DartBoston hosted a Rule53 episode last night with guest Alan Khazei and Ashli Stempel. The conversation centered around the topic of social entrepreneurship and what young social entrepreneur, Ashli Stempel should be doing to get her venture, PULSE off the ground. (You can catch the interview in full on the Rule53 website and why Alan is running for Senate at the bottom of this post)
As many of you know, Alan is a ‘dark horse’ candidate running for Ted Kennedy’s Senate seat here in Massachusetts. According to the Boston Globe, Khazei is polling in 4th place with only 6% of the likely Democratic Primary voters. So when we pitched Alan to come and participate for an hour on Rule53 we figured he would be less interested in talking about social entrepreneurship and more interested in stumping.
When Alan rolled into Northeastern last night he introduced himself to each person individually. A standard political move as all candidates do it and what I thought an indicator for how the show would have a political theme. How wrong I was (and grateful that I was wrong)!
Alan is an all star social entrepreneur and he stayed on that topic for the entire 30 minutes. He had fantastic advice for Ashli as well as everyone in the room. Some of his points including thoughts I had never considered… i.e. start-ups need at least a team of 5 people to be successful.
The reason why I was impressed with Alan is that he took an hour of prime time (7pm-8pm) two weeks before the Democratic Primary to speak about social entrepreneurship rather than his campaign.
We were recently approached by the Pagliuca campaign to host an event with Stephen. I said we would love to do an event and have him participate but the program in which it would need to be done is through a Rule53. They said that they would prefer to have him speak to our community in more of a lecture format where he would talk about his entrepreneurial experience and running for Senate. After his talk he would answer some questions from the community which could be less about politics and more about his entrepreneurial experience.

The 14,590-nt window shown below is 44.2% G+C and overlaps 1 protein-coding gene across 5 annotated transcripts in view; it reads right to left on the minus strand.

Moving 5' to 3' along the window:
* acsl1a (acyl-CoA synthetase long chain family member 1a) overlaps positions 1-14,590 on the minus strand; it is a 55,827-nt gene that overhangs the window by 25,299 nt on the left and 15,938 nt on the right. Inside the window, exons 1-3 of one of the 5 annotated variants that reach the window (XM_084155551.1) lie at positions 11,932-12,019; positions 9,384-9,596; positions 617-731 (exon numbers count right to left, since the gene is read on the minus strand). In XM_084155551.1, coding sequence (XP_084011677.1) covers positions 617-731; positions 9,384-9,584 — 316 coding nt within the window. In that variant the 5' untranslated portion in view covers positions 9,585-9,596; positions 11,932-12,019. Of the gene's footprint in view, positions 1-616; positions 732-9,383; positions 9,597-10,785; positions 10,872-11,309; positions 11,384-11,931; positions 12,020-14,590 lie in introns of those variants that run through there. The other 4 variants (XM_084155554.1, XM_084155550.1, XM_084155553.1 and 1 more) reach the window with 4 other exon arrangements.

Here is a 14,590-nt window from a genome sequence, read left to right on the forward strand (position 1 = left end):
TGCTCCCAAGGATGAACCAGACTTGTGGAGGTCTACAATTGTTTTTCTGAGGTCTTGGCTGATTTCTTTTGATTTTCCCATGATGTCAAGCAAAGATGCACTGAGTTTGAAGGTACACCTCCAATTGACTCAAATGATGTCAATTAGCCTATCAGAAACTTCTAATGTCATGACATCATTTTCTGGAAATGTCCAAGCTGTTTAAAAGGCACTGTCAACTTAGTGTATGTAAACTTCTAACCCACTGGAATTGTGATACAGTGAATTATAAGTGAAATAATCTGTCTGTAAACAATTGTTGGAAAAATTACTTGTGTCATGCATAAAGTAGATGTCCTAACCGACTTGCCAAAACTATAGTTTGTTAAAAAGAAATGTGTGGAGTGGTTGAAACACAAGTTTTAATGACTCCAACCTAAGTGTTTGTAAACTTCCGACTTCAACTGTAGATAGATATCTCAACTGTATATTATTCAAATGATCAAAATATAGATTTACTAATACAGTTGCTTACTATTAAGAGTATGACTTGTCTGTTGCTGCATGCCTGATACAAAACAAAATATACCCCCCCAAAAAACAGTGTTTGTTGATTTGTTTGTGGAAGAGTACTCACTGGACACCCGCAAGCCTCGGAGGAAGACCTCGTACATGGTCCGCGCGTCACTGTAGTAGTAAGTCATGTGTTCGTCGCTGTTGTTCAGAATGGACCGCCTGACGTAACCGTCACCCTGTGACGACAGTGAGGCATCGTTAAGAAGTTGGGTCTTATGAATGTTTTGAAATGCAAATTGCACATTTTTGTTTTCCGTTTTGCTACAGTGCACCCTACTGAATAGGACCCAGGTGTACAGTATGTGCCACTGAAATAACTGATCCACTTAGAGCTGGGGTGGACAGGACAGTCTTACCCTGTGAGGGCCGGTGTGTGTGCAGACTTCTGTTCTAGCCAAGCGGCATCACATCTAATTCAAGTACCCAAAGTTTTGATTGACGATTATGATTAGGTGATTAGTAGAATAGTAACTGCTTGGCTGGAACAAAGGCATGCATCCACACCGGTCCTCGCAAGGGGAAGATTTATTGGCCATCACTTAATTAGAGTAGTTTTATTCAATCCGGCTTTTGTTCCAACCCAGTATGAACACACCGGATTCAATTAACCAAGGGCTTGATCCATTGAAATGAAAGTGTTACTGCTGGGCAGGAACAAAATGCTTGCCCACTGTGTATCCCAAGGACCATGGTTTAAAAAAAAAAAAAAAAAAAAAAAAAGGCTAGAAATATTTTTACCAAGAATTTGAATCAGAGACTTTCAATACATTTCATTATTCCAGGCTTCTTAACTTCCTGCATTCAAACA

I was told over and over that having Stephen speak would be a great opportunity for the Dart community. I would agree that this would be a great opportunity but would be even more beneficial for all parties if Stephen followed Alan’s lead to speak to our community through a format in which we know our community responds well to. By doing a Rule53 he could create a connection on a personal level with everyone in the room as well as those watching online, rather than political one.
Alan spoke about his passion for social entrepreneurship, why he got into it, why he left City Year to pursue another social venture. While we do care about health care, student loans, the economy on a macro level, right now we are all super passionate about creating something. If these candidates want to connect with the social influencers that are the Dart community, give us insight into the puzzle that is launching a venture. Take your very important time to help us unlock how we can take an idea and successfully bring it to market. Do that and you will earn our respect and of course tons of positive online chatter!
Because Alan did take the time to talk to us about his experience as a social entrepreneur we wanted to ask him why the transition from social entrepreneur to Senator. Here is what he had to say after the Rule53 episode…
Hi, my name is Cort and I live in Boston, working in the startup scene. I'm a co-founder of DartBoston and Terrible Labs. I am all about getting out into the community to meet other passionate entrepreneurs and see what people are working on.